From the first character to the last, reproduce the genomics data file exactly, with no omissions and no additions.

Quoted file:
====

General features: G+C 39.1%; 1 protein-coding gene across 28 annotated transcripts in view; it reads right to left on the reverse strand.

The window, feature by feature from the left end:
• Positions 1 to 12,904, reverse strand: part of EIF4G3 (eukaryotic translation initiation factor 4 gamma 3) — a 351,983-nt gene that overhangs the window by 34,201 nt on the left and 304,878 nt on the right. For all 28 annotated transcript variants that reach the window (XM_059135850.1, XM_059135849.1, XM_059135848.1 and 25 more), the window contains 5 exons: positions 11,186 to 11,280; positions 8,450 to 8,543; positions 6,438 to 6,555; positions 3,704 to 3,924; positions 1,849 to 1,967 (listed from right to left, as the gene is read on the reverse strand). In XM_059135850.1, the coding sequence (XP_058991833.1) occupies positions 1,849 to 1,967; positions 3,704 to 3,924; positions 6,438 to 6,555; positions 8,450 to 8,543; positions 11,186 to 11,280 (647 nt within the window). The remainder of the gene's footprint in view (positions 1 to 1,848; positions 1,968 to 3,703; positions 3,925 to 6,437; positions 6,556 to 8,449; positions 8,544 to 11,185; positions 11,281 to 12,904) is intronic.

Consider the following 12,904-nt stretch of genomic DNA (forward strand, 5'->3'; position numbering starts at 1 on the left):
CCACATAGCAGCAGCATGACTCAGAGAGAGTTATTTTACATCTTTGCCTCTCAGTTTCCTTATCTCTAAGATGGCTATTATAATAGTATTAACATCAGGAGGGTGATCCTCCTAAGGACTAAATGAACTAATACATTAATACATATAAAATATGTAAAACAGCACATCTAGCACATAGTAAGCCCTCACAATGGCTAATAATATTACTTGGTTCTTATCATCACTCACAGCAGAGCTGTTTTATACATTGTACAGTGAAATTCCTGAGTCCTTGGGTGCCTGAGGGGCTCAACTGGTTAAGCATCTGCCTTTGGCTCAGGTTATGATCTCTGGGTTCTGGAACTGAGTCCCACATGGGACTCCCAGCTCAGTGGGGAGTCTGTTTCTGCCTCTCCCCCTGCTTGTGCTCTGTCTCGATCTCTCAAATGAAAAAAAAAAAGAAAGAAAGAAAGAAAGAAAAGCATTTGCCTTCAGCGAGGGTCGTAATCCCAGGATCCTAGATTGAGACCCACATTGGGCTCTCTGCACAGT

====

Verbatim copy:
General features: G+C 39.1%; 1 protein-coding gene across 28 annotated transcripts in view; it reads right to left on the reverse strand.

The window, feature by feature from the left end:
• Positions 1 to 12,904, reverse strand: part of EIF4G3 (eukaryotic translation initiation factor 4 gamma 3) — a 351,983-nt gene that overhangs the window by 34,201 nt on the left and 304,878 nt on the right. For all 28 annotated transcript variants that reach the window (XM_059135850.1, XM_059135849.1, XM_059135848.1 and 25 more), the window contains 5 exons: positions 11,186 to 11,280; positions 8,450 to 8,543; positions 6,438 to 6,555; positions 3,704 to 3,924; positions 1,849 to 1,967 (listed from right to left, as the gene is read on the reverse strand). In XM_059135850.1, the coding sequence (XP_058991833.1) occupies positions 1,849 to 1,967; positions 3,704 to 3,924; positions 6,438 to 6,555; positions 8,450 to 8,543; positions 11,186 to 11,280 (647 nt within the window). The remainder of the gene's footprint in view (positions 1 to 1,848; positions 1,968 to 3,703; positions 3,925 to 6,437; positions 6,556 to 8,449; positions 8,544 to 11,185; positions 11,281 to 12,904) is intronic.

Consider the following 12,904-nt stretch of genomic DNA (forward strand, 5'->3'; position numbering starts at 1 on the left):
CCACATAGCAGCAGCATGACTCAGAGAGAGTTATTTTACATCTTTGCCTCTCAGTTTCCTTATCTCTAAGATGGCTATTATAATAGTATTAACATCAGGAGGGTGATCCTCCTAAGGACTAAATGAACTAATACATTAATACATATAAAATATGTAAAACAGCACATCTAGCACATAGTAAGCCCTCACAATGGCTAATAATATTACTTGGTTCTTATCATCACTCACAGCAGAGCTGTTTTATACATTGTACAGTGAAATTCCTGAGTCCTTGGGTGCCTGAGGGGCTCAACTGGTTAAGCATCTGCCTTTGGCTCAGGTTATGATCTCTGGGTTCTGGAACTGAGTCCCACATGGGACTCCCAGCTCAGTGGGGAGTCTGTTTCTGCCTCTCCCCCTGCTTGTGCTCTGTCTCGATCTCTCAAATGAAAAAAAAAAAGAAAGAAAGAAAGAAAGAAAAGCATTTGCCTTCAGCGAGGGTCGTAATCCCAGGATCCTAGATTGAGACCCACATTGGGCTCTCTGCACAGT